The Importance of Vernacular Architecture

A recent trip to visit the remote West Texas town of Ft. Davis reminded me of the importance of vernacular architecture - and how far away we've come from designing with the environment in mind. Hidden in the heart of Ft. Davis State Park is a gem of a hotel known as the Indian Lodge. Run by the state parks service, the Indian Lodge was first conceived as Indian Village in 1934 as a 16-room hotel on the north slope of Keesey Canyon in the Davis Mountains. 

The Indian Lodge today, as seen from atop the Davis Mountains

The Indian Lodge today, as seen from atop the Davis Mountains

Workers came from Houston in 1933 to build the hotel. Rather than building the hotel out of lumber as was common in Houston, laborers were educated by local experts to use adobe blocks for the walls and rough hewn timber beams for the ceilings. Arthur Fehr of Austin was one of the architects for the original design. The layout featured blocks of rooms based around courtyards of various elevations connected by stairs and planters. It was important to build out of adobe since the adobe blocks - made of mud and straw - came from locally abundant natural resources. In the dry, hot climate of West Texas, the adobe walls absorb heat throughout the day and slowly release the heat through the cool evenings.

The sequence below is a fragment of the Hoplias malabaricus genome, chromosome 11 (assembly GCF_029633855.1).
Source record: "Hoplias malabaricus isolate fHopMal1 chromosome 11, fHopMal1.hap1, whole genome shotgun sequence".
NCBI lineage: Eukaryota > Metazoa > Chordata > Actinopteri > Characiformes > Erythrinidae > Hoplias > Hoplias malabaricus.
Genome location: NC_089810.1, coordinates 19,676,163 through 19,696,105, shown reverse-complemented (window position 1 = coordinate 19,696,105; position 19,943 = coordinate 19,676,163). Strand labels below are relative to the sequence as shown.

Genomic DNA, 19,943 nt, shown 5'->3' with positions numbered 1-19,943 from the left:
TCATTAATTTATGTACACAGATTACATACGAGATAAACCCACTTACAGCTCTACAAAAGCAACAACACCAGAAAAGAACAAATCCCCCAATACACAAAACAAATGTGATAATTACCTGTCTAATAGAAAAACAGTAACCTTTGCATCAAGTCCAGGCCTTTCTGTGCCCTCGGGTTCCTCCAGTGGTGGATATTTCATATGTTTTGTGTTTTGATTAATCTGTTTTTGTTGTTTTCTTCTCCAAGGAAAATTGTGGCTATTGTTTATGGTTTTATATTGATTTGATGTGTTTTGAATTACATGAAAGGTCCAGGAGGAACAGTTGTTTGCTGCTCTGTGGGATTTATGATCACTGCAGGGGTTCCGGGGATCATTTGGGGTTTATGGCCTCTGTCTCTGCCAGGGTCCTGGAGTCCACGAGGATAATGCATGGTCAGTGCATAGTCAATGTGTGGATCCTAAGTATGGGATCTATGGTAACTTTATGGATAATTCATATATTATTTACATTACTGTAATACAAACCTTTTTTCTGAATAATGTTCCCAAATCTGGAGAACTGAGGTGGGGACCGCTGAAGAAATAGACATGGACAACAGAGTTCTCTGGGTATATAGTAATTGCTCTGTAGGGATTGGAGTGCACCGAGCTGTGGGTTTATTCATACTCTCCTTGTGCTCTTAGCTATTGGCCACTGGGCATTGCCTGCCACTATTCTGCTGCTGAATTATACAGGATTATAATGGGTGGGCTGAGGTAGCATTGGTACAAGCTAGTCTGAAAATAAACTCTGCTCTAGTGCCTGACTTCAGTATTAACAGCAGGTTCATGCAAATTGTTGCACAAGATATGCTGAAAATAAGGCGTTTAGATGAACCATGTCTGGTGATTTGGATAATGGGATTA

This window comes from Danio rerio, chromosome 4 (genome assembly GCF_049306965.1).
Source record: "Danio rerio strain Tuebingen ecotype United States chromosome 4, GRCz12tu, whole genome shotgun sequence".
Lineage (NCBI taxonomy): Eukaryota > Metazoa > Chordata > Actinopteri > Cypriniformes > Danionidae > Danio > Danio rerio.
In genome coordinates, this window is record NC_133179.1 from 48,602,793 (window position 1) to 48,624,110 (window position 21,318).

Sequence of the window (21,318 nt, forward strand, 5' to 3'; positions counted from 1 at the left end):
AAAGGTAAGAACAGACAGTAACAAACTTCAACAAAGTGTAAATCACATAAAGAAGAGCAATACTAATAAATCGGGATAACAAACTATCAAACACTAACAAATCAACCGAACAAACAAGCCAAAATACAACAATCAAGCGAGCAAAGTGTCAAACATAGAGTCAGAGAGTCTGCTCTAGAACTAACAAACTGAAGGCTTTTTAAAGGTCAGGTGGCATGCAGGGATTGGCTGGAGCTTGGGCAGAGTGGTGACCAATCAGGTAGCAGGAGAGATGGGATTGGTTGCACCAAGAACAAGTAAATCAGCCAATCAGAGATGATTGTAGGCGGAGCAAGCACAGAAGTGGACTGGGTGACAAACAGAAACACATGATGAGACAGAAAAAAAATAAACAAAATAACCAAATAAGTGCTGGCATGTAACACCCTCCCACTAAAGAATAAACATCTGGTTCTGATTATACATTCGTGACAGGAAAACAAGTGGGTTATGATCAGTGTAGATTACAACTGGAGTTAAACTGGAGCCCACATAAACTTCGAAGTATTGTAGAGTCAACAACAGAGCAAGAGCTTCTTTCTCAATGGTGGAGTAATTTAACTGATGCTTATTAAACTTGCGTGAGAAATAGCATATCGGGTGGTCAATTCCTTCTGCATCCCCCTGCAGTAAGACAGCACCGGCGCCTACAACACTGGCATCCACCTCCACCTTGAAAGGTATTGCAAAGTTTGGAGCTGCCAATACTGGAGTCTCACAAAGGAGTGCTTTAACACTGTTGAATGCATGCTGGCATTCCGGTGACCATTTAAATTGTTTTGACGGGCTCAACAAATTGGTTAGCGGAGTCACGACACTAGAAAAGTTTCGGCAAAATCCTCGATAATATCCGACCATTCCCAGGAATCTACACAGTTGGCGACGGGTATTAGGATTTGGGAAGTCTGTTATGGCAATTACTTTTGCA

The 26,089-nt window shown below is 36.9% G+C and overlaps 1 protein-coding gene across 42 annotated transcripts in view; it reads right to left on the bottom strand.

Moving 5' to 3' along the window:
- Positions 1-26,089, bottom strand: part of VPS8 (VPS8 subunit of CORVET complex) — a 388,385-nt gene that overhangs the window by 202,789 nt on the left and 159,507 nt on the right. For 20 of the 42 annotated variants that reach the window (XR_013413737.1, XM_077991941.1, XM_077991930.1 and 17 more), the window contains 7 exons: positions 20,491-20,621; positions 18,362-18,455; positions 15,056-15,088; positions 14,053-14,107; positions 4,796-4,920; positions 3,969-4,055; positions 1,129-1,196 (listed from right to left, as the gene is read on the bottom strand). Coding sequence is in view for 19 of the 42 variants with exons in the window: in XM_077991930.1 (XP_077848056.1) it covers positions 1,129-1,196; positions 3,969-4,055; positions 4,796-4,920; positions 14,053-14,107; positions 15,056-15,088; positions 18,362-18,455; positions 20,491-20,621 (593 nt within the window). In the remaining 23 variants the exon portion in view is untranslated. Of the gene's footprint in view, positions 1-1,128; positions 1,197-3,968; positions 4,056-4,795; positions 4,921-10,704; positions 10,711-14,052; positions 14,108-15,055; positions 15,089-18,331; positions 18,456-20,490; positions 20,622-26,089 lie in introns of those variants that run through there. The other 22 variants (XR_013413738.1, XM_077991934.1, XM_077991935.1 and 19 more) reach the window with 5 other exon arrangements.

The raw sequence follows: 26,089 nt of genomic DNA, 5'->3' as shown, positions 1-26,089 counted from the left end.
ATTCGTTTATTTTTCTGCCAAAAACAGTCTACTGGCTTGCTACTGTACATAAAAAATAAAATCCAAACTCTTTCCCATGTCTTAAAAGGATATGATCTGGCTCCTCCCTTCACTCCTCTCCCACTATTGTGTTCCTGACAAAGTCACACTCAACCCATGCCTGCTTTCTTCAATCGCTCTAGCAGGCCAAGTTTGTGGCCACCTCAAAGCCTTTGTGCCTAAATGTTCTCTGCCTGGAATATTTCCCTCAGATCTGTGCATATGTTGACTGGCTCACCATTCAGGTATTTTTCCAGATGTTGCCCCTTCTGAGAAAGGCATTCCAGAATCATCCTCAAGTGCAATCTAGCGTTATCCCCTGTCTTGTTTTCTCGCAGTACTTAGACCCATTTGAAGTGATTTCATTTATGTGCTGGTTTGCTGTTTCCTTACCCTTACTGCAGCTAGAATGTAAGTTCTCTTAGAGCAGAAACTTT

Interior Courtyard

Interior Courtyard

Over the next 80 years the hotel remained largely preserved as it was conceived. In 1965 there was an expansion that added 24 rooms and a dining hall. In the mid 1980's the hotel underwent a poorly conceived modernization that was (thankfully) removed when it was tastefully remodelled in 2006. Today the hotel stands as a charming reminder that good architecture is timeless and functions with the environment.

Entry Court

Entry Court

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